I was very entertained by OpenAI’s recent announcement (and associated paper) on their text generation model based on Transformer released earlier this week: “GPT-2”. I wanted to jot down some thoughts on it, and probably go off on a tangent with some ideas prompted by it. If you haven’t read it, I’d recommend you start by reading the announcement and browsing through the eight examples they provide. Note they are manually selected by a human, so we can safely assume many of the non-selected outputs were significantly less successful in following the prompts.
If some or many of the words in this paragraph don’t really make sense to you, I encourage you to read the examples and wait for the “primer” below; it may be enough to follow along.
Who am I and why does my opinion matter? Well, in short, and to be clear: it probably doesn’t :). I am a software/devops engineer working in a field not closely related to Machine Learning, who has only recently picked up ML as a hobby of sorts and (still?) doesn’t understand the state of the art. I also have an (outdated, mostly irrelevant by now) background in linguistics, but no degree. Finally, I have an interest in writing both fiction and non-fiction. My thoughts on this field may (at best) be interesting to others because of this relatively uncommon composite background, but may just as well be irrelevant. So: caveat emptor. But here we go.
The shortest optional primer on ML you may find
I’m relatively new to ML, so this will not be an authoritative description. If you understood the first paragraph here, and the linked announcement, you can probably skip to the next section. I’m also not a great technical writer, so if you don’t understand this paragraph, feel free to skip it. The rest doesn’t really depend on it that much.
But very, very shortly: ML models are systems that learn from data (they are “trained”) and then are able to succeed at tasks that are related to the data they learnt from. Importantly, when such a model works, it can make useful predictions related to the task at hand for new data. Models are usually classified as “supervised” or “unsupervised” depending on whether the data you give them as input includes information on what the prediction or result you expect from them is. The thing you want to predict is called a “label”, so you can put it more succinctly by saying that you usually build supervised models with labelled data and unsupervised models with unlabelled data.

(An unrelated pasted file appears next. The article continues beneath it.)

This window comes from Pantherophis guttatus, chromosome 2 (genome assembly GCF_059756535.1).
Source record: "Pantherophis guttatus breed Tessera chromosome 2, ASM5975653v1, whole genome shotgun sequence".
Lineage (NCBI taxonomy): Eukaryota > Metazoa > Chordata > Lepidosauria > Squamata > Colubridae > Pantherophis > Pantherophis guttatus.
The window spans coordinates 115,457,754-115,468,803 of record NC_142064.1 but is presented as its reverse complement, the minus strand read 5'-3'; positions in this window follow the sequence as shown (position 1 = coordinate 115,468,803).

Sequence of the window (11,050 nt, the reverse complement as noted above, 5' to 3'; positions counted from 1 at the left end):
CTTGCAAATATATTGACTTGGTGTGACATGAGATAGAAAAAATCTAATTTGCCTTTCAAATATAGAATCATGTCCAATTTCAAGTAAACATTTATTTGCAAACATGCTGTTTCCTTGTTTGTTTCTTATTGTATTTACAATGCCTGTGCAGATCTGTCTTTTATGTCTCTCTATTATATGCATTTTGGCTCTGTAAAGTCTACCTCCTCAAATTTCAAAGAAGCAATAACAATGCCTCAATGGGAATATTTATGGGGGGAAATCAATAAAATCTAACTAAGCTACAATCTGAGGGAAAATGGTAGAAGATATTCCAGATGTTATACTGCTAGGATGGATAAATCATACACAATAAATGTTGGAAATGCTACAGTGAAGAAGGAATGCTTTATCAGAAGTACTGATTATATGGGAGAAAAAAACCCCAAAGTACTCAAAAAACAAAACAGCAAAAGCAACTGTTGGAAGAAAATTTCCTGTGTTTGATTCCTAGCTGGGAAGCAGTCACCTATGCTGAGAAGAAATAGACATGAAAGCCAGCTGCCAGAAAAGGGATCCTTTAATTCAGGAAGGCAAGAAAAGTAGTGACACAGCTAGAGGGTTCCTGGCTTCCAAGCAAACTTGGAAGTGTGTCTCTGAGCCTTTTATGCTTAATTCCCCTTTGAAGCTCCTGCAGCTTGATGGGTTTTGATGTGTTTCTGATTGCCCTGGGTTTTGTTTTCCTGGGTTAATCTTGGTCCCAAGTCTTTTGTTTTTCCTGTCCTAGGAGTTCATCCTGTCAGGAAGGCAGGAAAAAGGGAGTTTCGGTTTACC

A typical supervised task is predicting quantities. Imagine a spreadsheet where each row represents a house in your neighborhood, and each column has some data about the house in question (these are called “features”). For example: area, number of stories, latitude and longitude, and finally price (the “label”). With enough rows representing actual houses, you can build a model that then predicts the price of a home not listed in the spreadsheet (say, yours) based on the other features.
A typical unsupervised task is clustering: you give a model a list of items of different kinds, and their features, and the model learns to group the items according to their qualities. Imagine a spreadsheet where each row is a fruit, and you have features such as colour, weight and shape. You don’t have the name of the fruit for any of these (you could build a supervised model if you did), but even without knowing the name (or knowing that names are somehow relevant to the task) the model can learn to group together heavy, oblong, green fruit (watermelon?) and lighter, roughly spherical, red fruit (apples?).
The model we’re discussing today is unsupervised, as it learns from a huge database of internet text that doesn’t include any labels — any explicit information on how to construct new texts successfully, or about what makes a “well constructed” text. But it still manages to learn something that feels significantly more complex than just grouping similar webpages together (which would be closer to the fruit example), or other classical unsupervised problems in this space: it learns how to produce new texts, basically by trying to predict how a text (provided, called prompt) is most likely to continue. Note this is a common approach in Natural Language Processing (NLP for short). Other articles have been written by people better qualified than myself about how exactly this model fits in the overall development of NLP; consensus seems to be that it’s an improvement, but not necessarily a breakthrough, and lots of the discussion has actually been about how OpenAI may be trying to gather more publicity that they should by not fully disclosing the model (potentially over-hyping it).
On the literary merits of the texts produced
I want to start by considering the samples provided as texts, setting aside for a minute both the technical details of how they were generated and the context in which they were produced and released. Reading them, and discussing them with friends, was enjoyable in its own right. The texts themselves take turns at being better and worse than I expected, which is fun. I got the feeling that the model was taking good and wrong turns, and you could tell which were which — we can tell, but the model can’t, as it has no feedback overall on whether what it’s producing makes sense or not. It’s just trying to produce something that seems likely based on the prompt given and the corpus it was trained on (the internet).